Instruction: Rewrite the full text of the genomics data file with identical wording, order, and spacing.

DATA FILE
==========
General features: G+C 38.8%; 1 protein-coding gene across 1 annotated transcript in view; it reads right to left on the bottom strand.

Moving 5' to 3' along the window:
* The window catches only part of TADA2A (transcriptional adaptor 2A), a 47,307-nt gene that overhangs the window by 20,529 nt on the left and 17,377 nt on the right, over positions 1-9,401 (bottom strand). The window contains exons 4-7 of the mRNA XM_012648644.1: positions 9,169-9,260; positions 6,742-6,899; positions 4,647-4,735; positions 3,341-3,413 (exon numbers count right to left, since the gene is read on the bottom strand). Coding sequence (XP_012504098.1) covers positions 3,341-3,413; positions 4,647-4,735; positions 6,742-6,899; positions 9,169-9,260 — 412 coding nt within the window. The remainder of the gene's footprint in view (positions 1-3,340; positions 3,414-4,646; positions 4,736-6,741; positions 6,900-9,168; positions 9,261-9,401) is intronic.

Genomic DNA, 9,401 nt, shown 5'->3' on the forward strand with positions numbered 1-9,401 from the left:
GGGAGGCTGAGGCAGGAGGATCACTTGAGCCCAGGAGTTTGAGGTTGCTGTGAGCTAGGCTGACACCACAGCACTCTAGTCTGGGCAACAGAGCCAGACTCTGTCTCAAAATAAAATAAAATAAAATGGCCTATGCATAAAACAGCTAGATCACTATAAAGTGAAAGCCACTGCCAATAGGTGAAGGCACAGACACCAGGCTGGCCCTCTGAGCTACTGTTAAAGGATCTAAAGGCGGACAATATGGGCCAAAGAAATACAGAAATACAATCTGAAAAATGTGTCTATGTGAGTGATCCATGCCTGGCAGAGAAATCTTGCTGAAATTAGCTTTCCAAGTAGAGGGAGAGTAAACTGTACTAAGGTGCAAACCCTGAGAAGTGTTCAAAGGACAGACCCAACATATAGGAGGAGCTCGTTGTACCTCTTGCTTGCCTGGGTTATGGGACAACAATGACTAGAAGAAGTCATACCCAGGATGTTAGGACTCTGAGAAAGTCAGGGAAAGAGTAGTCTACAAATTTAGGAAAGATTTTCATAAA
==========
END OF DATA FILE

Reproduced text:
General features: G+C 38.8%; 1 protein-coding gene across 1 annotated transcript in view; it reads right to left on the bottom strand.

Moving 5' to 3' along the window:
* The window catches only part of TADA2A (transcriptional adaptor 2A), a 47,307-nt gene that overhangs the window by 20,529 nt on the left and 17,377 nt on the right, over positions 1-9,401 (bottom strand). The window contains exons 4-7 of the mRNA XM_012648644.1: positions 9,169-9,260; positions 6,742-6,899; positions 4,647-4,735; positions 3,341-3,413 (exon numbers count right to left, since the gene is read on the bottom strand). Coding sequence (XP_012504098.1) covers positions 3,341-3,413; positions 4,647-4,735; positions 6,742-6,899; positions 9,169-9,260 — 412 coding nt within the window. The remainder of the gene's footprint in view (positions 1-3,340; positions 3,414-4,646; positions 4,736-6,741; positions 6,900-9,168; positions 9,261-9,401) is intronic.

Genomic DNA, 9,401 nt, shown 5'->3' on the forward strand with positions numbered 1-9,401 from the left:
GGGAGGCTGAGGCAGGAGGATCACTTGAGCCCAGGAGTTTGAGGTTGCTGTGAGCTAGGCTGACACCACAGCACTCTAGTCTGGGCAACAGAGCCAGACTCTGTCTCAAAATAAAATAAAATAAAATGGCCTATGCATAAAACAGCTAGATCACTATAAAGTGAAAGCCACTGCCAATAGGTGAAGGCACAGACACCAGGCTGGCCCTCTGAGCTACTGTTAAAGGATCTAAAGGCGGACAATATGGGCCAAAGAAATACAGAAATACAATCTGAAAAATGTGTCTATGTGAGTGATCCATGCCTGGCAGAGAAATCTTGCTGAAATTAGCTTTCCAAGTAGAGGGAGAGTAAACTGTACTAAGGTGCAAACCCTGAGAAGTGTTCAAAGGACAGACCCAACATATAGGAGGAGCTCGTTGTACCTCTTGCTTGCCTGGGTTATGGGACAACAATGACTAGAAGAAGTCATACCCAGGATGTTAGGACTCTGAGAAAGTCAGGGAAAGAGTAGTCTACAAATTTAGGAAAGATTTTCATAAA